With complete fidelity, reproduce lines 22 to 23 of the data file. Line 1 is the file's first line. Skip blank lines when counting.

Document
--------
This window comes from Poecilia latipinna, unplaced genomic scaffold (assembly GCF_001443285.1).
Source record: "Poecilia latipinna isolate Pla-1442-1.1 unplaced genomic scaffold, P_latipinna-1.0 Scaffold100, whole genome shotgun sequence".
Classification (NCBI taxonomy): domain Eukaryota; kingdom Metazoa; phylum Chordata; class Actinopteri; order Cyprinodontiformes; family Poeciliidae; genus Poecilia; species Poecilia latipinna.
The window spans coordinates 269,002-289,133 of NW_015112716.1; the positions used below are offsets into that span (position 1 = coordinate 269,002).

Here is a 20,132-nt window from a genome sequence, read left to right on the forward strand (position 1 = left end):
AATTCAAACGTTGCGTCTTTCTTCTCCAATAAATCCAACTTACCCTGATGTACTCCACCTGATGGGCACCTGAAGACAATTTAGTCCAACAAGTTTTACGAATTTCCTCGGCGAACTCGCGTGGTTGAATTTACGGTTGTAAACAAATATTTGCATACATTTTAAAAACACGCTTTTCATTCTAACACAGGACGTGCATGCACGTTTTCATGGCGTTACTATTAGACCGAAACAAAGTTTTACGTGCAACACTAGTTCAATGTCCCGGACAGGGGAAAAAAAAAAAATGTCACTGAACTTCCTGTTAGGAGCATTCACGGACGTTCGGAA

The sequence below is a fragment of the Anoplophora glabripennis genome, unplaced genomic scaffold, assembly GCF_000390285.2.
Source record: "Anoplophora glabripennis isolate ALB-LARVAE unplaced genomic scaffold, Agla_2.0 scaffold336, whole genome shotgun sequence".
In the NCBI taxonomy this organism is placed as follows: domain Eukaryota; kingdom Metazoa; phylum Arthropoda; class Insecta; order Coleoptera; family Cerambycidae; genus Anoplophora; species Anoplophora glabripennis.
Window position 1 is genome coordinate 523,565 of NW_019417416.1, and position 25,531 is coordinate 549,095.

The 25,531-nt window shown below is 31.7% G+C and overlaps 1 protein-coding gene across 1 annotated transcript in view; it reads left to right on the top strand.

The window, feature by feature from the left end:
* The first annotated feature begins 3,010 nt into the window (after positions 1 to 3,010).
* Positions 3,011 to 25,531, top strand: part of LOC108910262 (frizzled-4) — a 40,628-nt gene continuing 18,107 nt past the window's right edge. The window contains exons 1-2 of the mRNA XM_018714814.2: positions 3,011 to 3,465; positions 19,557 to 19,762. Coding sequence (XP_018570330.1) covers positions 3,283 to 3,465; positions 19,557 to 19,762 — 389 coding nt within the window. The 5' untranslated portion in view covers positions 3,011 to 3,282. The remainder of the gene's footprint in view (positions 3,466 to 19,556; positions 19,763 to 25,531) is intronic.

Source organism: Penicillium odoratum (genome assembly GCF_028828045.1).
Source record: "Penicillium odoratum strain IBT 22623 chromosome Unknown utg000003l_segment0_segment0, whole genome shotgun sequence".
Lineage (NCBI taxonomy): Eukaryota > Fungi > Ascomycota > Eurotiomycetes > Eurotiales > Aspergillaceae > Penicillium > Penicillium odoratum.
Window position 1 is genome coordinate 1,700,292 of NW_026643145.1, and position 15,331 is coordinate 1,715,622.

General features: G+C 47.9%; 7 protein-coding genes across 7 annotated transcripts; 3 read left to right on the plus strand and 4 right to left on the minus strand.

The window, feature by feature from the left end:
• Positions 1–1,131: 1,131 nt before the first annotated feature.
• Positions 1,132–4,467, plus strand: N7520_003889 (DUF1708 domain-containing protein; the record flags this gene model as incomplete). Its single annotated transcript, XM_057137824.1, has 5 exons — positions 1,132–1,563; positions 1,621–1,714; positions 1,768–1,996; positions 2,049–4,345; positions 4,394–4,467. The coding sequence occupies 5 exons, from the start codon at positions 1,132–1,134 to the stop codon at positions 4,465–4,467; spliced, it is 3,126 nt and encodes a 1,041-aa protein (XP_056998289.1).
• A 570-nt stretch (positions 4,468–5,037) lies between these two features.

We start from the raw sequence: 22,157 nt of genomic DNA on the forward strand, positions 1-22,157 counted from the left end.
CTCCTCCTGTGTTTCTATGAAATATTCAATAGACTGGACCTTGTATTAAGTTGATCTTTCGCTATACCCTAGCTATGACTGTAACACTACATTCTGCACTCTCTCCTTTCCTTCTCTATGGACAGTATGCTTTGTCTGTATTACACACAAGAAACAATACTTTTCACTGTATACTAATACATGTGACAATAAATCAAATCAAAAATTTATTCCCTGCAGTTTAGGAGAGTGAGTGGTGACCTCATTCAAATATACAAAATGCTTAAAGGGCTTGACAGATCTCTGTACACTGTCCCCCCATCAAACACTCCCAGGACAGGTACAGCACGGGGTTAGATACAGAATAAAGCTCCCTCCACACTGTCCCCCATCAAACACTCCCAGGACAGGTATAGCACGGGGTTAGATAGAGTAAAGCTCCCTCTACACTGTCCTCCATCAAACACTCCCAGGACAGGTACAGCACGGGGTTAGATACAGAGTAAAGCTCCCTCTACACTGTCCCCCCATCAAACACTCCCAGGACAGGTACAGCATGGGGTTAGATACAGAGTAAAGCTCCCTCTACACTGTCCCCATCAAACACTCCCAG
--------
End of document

• Positions 1,132–4,467, plus strand: N7520_003889 (DUF1708 domain-containing protein; the record flags this gene model as incomplete). Its single annotated transcript, XM_057137824.1, has 5 exons — positions 1,132–1,563; positions 1,621–1,714; positions 1,768–1,996; positions 2,049–4,345; positions 4,394–4,467. The coding sequence occupies 5 exons, from the start codon at positions 1,132–1,134 to the stop codon at positions 4,465–4,467; spliced, it is 3,126 nt and encodes a 1,041-aa protein (XP_056998289.1).
• A 570-nt stretch (positions 4,468–5,037) lies between these two features.